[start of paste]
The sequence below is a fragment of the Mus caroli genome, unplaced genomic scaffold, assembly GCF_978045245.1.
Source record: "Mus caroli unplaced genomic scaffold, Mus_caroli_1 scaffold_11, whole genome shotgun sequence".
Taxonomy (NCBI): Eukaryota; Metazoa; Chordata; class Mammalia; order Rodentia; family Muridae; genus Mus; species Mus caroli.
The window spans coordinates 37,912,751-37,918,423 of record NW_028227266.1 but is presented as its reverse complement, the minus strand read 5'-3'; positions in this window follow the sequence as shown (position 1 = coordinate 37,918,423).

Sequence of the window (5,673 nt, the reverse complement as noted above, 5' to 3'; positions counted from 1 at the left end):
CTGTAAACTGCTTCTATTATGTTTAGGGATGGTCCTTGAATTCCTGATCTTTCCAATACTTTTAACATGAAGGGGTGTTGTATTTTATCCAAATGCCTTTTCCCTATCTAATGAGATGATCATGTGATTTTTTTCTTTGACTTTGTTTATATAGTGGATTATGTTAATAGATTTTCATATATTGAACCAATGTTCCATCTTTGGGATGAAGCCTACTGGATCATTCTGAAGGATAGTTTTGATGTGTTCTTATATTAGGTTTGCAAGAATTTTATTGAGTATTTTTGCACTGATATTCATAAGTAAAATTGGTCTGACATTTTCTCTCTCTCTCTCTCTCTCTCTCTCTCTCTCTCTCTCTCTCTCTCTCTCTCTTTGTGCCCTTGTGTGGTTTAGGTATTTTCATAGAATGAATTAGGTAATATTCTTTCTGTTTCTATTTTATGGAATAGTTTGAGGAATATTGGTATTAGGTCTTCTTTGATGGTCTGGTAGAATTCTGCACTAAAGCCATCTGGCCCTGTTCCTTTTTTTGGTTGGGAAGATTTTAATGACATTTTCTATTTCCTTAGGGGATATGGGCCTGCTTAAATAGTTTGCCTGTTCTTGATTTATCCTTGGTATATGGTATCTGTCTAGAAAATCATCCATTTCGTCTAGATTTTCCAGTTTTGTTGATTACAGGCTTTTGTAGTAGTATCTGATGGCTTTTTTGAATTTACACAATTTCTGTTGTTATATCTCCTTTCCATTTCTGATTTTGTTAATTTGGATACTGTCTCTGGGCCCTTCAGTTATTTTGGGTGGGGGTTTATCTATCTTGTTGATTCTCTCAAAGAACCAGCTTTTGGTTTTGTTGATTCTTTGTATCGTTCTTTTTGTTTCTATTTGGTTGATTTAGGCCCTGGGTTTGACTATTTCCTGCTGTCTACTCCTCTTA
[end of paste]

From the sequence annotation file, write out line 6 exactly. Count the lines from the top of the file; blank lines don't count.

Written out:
CTGTAAACTGCTTCTATTATGTTTAGGGATGGTCCTTGAATTCCTGATCTTTCCAATACTTTTAACATGAAGGGGTGTTGTATTTTATCCAAATGCCTTTTCCCTATCTAATGAGATGATCATGTGATTTTTTTCTTTGACTTTGTTTATATAGTGGATTATGTTAATAGATTTTCATATATTGAACCAATGTTCCATCTTTGGGATGAAGCCTACTGGATCATTCTGAAGGATAGTTTTGATGTGTTCTTATATTAGGTTTGCAAGAATTTTATTGAGTATTTTTGCACTGATATTCATAAGTAAAATTGGTCTGACATTTTCTCTCTCTCTCTCTCTCTCTCTCTCTCTCTCTCTCTCTCTCTCTCTCTCTCTTTGTGCCCTTGTGTGGTTTAGGTATTTTCATAGAATGAATTAGGTAATATTCTTTCTGTTTCTATTTTATGGAATAGTTTGAGGAATATTGGTATTAGGTCTTCTTTGATGGTCTGGTAGAATTCTGCACTAAAGCCATCTGGCCCTGTTCCTTTTTTTGGTTGGGAAGATTTTAATGACATTTTCTATTTCCTTAGGGGATATGGGCCTGCTTAAATAGTTTGCCTGTTCTTGATTTATCCTTGGTATATGGTATCTGTCTAGAAAATCATCCATTTCGTCTAGATTTTCCAGTTTTGTTGATTACAGGCTTTTGTAGTAGTATCTGATGGCTTTTTTGAATTTACACAATTTCTGTTGTTATATCTCCTTTCCATTTCTGATTTTGTTAATTTGGATACTGTCTCTGGGCCCTTCAGTTATTTTGGGTGGGGGTTTATCTATCTTGTTGATTCTCTCAAAGAACCAGCTTTTGGTTTTGTTGATTCTTTGTATCGTTCTTTTTGTTTCTATTTGGTTGATTTAGGCCCTGGGTTTGACTATTTCCTGCTGTCTACTCCTCTTA